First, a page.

Short of the Mark
The Politics at God’s Funeral: The Spiritual Crisis of Western Civilization
By Michael Harrington
Publisher: Holt, Rinehart and Winston
Review Author: Arthur F. McGovern
“God, one of the most important political figures in Western history, is dying.” Thus speaks Michael Harrington, echoing Nietzsche’s judgment a century before. Like Nietzsche, Harrington is an atheist. But like him also, he worries about the consequences of God’s anticipated death. The Judeo-Christian God once served to legitimize (and occasionally challenge) the social order. Religious values laid a foundation for all other values. God was a guarantor of personal and even national identity. As God slowly dies, Harrington argues, society suffers from a crisis of legitimacy. The Protestant ethic has given way to hedonism; moral values are relativized; we are losing all sense of duty, and substituting sex and drugs for more noble aspirations.
With his thesis dramatically stated at the outset, Harrington goes back three centuries in history to chronicle the slow, but inevitable, “death of God.” He begins with the Enlightenment when philosophers attempted to replace religion with “Reason.” They were effective in undermining religion, but failed to provide a workable substitute, and the void they created has continued on into contemporary culture.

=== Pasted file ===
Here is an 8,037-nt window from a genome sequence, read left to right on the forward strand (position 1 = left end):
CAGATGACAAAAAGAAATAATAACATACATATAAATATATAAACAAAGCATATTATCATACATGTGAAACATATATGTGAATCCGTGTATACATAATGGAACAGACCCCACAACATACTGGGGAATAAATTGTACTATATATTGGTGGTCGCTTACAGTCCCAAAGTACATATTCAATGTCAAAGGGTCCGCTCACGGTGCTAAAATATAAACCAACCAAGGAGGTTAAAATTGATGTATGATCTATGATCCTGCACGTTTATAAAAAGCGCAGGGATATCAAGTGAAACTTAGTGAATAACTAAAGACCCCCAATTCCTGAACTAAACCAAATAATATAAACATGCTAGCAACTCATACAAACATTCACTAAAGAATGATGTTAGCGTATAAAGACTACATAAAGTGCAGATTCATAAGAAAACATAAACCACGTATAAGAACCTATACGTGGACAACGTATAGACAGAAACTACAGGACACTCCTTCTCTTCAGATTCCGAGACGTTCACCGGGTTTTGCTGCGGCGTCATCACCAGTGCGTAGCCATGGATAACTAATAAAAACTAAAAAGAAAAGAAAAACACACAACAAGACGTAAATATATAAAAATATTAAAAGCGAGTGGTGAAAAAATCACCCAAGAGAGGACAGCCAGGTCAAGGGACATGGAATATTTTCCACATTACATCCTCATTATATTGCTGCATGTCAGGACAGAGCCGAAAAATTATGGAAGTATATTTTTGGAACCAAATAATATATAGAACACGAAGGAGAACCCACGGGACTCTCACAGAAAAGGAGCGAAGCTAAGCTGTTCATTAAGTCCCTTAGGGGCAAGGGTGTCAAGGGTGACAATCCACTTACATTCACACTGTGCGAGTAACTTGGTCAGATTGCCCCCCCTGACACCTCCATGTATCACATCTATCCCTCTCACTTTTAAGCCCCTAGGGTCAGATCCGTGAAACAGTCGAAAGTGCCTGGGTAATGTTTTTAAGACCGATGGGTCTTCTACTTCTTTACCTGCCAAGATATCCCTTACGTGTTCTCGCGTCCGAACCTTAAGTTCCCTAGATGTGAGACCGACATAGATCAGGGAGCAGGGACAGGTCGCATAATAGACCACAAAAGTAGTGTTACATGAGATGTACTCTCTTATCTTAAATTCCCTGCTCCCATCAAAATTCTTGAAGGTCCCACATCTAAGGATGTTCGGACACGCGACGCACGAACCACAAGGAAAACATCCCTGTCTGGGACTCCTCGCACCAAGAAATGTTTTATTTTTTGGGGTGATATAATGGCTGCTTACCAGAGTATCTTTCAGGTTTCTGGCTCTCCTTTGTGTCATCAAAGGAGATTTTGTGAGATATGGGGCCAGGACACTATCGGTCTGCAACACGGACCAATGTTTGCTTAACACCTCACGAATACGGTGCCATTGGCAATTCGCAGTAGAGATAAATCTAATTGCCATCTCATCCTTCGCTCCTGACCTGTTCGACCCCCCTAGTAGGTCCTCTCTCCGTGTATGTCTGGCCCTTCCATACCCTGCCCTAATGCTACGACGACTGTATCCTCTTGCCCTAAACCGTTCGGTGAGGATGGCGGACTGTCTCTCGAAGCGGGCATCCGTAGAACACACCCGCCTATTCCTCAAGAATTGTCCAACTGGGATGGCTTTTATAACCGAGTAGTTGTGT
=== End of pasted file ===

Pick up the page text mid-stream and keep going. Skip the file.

Thinkers who wanted to preserve religion often did the most to undo its influence (a thesis Harrington uses throughout the book). The great scientists (e.g., Galileo, Kepler, Newton) whose theories challenged traditional world views, were themselves religious men. Immanuel Kant wanted to protect faith, but by criticizing proofs for the existence of God, he cut away the ontological foundation of faith.
Hegel, says Harrington, spent his life seeking ways to cope with the death of God. Yet he, too, by elevating philosophy over religion, contributed to the death of God. His emphasis on the state as an embodiment of reason, while not intended as a deification of the political, nevertheless made the state a replacement for God.
Marx welcomed the death of God because he was convinced that communism would provide the bond of social harmony and individual liberty needed as a substitute for religion. But Marxism-Leninism, Harrington recognizes, failed to provide the truly human society in which God’s disappearance would not be missed. Lenin and subsequent communist leaders resorted to the enforcement of atheism as a state religion. Communism has failed and religion is dying; a slack, hedonistic capitalism has become the only heir to God in Western society.
Nietzsche was harshly critical of Christian morality, but he took religion quite seriously. He was appalled by the death of God and saw capitalism, nationalism, and militarism as destructive forces which would attempt to fill the void. But Nietzsche offered no social alternative and ended in cultural despair. Capitalism, Harrington continues, first expressed itself in religious terms, in a Calvinistic asceticism which viewed productive work as a call to give glory to God. But capitalists soon lost sight of the “glory of God” and only the “means” remained. The economy itself became the regulator of social order, as religion lost its force as an organizing principle.